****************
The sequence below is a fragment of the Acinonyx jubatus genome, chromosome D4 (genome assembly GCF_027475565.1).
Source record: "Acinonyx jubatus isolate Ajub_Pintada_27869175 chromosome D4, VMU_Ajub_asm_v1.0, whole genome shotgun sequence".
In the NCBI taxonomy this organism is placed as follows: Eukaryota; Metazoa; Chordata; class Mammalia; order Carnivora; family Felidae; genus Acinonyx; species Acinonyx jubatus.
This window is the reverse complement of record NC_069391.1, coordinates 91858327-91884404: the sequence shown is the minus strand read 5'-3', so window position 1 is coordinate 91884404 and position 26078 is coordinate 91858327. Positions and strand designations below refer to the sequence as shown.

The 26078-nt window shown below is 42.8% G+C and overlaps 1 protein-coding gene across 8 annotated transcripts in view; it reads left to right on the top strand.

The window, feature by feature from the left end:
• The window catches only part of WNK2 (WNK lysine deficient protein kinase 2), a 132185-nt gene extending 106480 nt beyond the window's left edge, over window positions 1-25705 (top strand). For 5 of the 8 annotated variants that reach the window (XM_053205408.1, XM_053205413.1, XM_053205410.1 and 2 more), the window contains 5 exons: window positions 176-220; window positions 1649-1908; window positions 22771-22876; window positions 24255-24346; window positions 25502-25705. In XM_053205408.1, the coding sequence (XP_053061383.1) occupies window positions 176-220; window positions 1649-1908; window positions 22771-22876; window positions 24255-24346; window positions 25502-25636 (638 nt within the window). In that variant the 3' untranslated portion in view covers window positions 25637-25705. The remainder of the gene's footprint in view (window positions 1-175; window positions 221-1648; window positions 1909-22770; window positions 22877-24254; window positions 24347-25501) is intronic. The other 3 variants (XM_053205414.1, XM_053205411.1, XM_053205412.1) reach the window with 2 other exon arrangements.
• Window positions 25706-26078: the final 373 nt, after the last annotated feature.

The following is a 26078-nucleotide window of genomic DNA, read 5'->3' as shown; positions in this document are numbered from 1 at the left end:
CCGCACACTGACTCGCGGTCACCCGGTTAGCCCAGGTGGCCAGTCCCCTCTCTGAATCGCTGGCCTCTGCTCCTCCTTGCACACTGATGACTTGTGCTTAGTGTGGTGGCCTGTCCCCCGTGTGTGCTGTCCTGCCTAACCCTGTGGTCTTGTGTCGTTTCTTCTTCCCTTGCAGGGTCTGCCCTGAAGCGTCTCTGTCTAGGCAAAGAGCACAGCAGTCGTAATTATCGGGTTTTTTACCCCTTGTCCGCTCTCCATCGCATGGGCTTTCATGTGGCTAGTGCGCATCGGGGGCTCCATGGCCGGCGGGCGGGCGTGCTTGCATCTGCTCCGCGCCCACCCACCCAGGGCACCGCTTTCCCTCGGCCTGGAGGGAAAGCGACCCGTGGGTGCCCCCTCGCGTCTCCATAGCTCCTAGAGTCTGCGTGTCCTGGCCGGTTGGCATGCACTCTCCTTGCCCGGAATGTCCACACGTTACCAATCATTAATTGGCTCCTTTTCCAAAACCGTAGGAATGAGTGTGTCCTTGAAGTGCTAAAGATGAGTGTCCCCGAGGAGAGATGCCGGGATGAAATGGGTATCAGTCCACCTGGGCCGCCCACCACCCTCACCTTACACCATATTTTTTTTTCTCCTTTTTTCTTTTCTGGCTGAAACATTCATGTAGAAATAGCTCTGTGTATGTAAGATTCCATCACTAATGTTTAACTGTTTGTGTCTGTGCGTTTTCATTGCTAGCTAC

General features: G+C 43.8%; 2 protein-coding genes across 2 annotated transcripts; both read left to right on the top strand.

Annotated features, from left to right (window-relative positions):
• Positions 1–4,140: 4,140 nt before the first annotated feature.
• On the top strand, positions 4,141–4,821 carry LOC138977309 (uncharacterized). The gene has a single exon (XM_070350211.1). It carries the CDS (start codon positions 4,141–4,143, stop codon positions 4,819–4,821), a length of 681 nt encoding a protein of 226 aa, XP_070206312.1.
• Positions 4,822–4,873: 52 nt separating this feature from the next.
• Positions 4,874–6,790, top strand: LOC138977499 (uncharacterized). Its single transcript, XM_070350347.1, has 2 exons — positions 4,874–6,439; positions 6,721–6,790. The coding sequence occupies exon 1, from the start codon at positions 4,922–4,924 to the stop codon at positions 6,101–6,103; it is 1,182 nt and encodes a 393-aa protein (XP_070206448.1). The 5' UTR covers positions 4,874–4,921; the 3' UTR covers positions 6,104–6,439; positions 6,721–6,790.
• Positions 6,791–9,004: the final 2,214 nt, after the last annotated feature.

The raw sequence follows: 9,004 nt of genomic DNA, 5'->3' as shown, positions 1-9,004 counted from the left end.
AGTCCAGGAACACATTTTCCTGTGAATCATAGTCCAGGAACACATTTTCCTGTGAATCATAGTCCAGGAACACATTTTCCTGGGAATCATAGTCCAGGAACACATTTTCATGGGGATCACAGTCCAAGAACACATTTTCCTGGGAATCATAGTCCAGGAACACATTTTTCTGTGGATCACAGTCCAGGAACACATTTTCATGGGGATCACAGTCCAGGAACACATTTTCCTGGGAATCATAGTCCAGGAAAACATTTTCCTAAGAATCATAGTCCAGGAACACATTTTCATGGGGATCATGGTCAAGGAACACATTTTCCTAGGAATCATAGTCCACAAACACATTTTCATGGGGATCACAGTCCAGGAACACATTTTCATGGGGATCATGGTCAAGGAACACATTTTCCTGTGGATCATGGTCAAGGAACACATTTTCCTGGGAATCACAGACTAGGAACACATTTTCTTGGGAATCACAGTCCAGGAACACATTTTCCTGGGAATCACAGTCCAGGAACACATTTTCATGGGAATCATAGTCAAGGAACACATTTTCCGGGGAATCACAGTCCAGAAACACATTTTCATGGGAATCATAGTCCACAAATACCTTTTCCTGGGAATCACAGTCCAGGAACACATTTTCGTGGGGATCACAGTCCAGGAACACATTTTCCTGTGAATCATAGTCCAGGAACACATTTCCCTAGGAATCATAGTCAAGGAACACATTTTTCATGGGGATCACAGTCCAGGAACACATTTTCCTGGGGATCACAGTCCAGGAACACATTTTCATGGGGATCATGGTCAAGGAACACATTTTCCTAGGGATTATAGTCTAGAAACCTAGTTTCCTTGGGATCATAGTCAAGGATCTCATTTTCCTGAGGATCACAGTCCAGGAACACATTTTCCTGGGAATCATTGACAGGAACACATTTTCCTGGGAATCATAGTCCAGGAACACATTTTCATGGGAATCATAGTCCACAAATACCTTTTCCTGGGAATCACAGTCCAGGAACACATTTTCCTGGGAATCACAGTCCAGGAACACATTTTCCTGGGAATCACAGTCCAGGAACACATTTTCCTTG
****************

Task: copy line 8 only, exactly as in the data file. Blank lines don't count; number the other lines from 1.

• Window positions 25706-26078: the final 373 nt, after the last annotated feature.